'Spotlight' on media, Catholic clergy sex abuse scandal

The clergy sex abuse scandal has, since 1950, reportedly cost the Catholic Church nearly $4 billion.  Even if we take into account some (many?) false accusations made against certain clergy and religious, it's still a depressing statistic.

This Friday, the movie Spotlight, which focuses on the "beginnings" of the scandal in the Archdiocese of Boston, opens.  Interestingly, the movie has drawn praise from Vatican Radio.  

I haven't seen it, and, quite frankly, I don't want to.  It may indeed be well-crafted, but I've spent several years covering various aspects of the scandal as a Catholic commentator.  I've paid my dues, so to speak, and don't want to spend any money to watch Hollywood's take on the subject.  That said, I won't ignore the controversy surrounding Spotlight.

In addition to an analysis of the controversy by Bill Donohue, president of the Catholic League, Dave Pierre, founder of TheMediaReport.com and author of Sins of the Press: The Untold Story of The Boston Globe's Reporting on Sex Abuse in the Catholic Church, has been sharply critical of the mainstream media's treatment of the scandal.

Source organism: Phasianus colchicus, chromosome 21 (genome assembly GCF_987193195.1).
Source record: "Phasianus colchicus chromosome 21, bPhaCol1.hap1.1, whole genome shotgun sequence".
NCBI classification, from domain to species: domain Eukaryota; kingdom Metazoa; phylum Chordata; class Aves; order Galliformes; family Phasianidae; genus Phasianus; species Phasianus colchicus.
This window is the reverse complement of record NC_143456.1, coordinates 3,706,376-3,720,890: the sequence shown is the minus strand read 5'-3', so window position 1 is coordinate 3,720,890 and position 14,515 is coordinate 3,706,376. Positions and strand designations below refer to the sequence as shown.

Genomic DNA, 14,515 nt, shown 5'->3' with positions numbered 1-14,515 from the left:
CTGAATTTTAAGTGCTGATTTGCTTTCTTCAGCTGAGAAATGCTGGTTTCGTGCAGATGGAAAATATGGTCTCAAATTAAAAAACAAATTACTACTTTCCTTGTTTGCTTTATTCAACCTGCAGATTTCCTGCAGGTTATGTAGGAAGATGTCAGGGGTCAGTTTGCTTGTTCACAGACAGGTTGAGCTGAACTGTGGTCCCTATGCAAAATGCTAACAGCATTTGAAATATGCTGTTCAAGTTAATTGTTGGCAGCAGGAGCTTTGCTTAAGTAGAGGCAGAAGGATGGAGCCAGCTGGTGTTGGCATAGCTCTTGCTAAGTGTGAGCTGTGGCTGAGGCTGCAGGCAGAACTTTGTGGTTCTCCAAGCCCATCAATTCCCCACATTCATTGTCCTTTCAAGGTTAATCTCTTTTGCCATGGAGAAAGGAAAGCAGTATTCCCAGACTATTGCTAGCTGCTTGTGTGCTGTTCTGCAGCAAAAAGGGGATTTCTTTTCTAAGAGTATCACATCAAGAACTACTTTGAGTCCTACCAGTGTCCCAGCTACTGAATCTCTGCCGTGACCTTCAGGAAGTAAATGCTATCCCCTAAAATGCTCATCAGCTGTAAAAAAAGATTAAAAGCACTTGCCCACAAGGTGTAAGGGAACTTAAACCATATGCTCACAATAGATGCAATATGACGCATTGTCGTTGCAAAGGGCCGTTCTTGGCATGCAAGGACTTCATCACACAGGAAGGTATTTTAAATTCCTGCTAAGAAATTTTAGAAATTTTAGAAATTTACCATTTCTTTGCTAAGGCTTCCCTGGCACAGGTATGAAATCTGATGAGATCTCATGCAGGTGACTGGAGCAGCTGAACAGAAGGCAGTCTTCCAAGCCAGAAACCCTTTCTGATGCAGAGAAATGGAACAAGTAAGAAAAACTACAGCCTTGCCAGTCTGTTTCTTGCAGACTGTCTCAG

Pierre writes:

The topic of child sex abuse is at once both revolting and heartbreaking. One can hardly imagine the unquenchable pain and intense suffering which so many victims must endure today and throughout their lives as a result of the betrayal of trust by the very adults charged with their care. Justice demands first and foremost that those who misuse the trust placed in them and use innocent children for their own gratification be incarcerated and severely punished. The protection of children is paramount.

But the media's treatment of sex abuse in the Catholic Church is a different story.

The overall narrative has been largely driven by a symbiosis of wealthy contingency lawyers who have made an industry out of suing the Catholic Church, a small cadre of purported 'experts' who provide the needed testimony for the lawyers, and noisy victims' advocate groups who are funded in part by the contingency lawyers and who in turn feed the lawyers more clients.